Seven year-old Yoshi hauled his bucket of mulch, checking each newly planted shrub he passed. When he found one without mulch, he stopped to dump the mulch. He then filled his bucket to begin again. Behind him his cousins and little brother trailed with their buckets.
Their jackets were long forgotten as the labor warmed their bodies in the morning cold. The little boys had woken early on January 19, to make their day OFF a day ON.
Later, standing around the refreshment table, cramming their well-earned “Heavenly Donuts” into their mouths, the boys talked about what they had learned.
Yoshi said through his donut, “Responsibility.” When asked what he meant by that, he paused before replying, “Doing things to help even when you’re not asked to.”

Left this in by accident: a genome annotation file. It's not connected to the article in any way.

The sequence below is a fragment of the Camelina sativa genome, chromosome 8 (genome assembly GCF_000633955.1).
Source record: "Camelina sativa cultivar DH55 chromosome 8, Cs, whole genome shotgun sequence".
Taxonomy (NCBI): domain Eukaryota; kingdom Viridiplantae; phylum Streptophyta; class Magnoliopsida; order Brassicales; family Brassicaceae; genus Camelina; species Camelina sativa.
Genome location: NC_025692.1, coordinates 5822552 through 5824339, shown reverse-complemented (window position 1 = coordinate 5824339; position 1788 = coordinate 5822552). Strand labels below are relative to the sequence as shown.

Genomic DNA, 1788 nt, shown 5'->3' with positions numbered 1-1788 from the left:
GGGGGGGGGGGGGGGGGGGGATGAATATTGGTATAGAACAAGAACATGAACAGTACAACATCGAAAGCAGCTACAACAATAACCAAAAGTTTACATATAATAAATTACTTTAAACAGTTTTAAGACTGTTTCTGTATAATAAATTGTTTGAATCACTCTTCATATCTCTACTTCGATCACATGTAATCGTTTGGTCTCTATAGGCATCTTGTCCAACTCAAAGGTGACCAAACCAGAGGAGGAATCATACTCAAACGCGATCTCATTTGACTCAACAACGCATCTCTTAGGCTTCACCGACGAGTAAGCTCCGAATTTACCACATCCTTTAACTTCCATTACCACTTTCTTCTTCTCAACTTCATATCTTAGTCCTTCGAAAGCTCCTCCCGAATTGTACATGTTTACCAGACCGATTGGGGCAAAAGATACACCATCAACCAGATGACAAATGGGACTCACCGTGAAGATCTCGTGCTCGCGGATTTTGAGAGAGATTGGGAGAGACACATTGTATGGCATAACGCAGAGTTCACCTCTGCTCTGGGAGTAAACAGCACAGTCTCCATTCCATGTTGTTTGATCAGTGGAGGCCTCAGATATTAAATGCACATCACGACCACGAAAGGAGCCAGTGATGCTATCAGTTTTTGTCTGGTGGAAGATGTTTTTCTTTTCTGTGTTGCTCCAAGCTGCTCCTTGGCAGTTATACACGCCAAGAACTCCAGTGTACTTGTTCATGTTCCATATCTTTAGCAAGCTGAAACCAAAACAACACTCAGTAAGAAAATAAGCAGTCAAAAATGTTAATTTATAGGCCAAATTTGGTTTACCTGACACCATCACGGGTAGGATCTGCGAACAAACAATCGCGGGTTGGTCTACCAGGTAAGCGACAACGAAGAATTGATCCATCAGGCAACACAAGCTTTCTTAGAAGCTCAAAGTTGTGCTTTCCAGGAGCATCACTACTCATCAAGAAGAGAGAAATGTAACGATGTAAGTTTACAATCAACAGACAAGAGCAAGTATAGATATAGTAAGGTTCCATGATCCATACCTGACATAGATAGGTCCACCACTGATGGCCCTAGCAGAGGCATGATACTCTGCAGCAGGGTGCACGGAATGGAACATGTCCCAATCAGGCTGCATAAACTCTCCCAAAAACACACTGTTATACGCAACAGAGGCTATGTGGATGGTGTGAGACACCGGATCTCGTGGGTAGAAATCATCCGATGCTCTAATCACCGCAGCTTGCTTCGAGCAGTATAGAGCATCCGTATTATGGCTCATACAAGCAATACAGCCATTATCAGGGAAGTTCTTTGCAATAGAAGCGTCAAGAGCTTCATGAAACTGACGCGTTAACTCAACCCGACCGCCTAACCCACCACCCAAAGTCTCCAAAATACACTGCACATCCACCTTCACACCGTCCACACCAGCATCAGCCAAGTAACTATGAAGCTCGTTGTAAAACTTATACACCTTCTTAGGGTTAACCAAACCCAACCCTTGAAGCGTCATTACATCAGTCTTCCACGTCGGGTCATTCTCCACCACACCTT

And it was true. The adults would have been okay if each child had just planted one shrub and called it a day. But, after each boy dug their hole, planted their tree, and mulched it, Yoshi and the others picked up their buckets and continued to work mulching unmulched plants.
In reflection, this small lesson learned on Martin Luther King Day of Service is at the heart of the matter. The blog entitled, “On This Day – Taking up Dr. King’s Mission through Service” mentioned Dr. King’s call for a “world-wide fellowship that lifts neighborly concern beyond one’s tribe, race, class and nation…an all-embracing and unconditional love for all men.”
To do that, we have to look beyond just our own trees, as Yoshi and his cousins did on Martin Luther King Day, to care for all three trees planted along the riverbeds. And service is an active way to remind us that we are connected as one family under God; it is a visceral reminder that we are indeed responsible for each other, and we can extend our hands to take responsibility, even when we’re not asked to.
H.I.T. is a blogger for www.globalpeace.org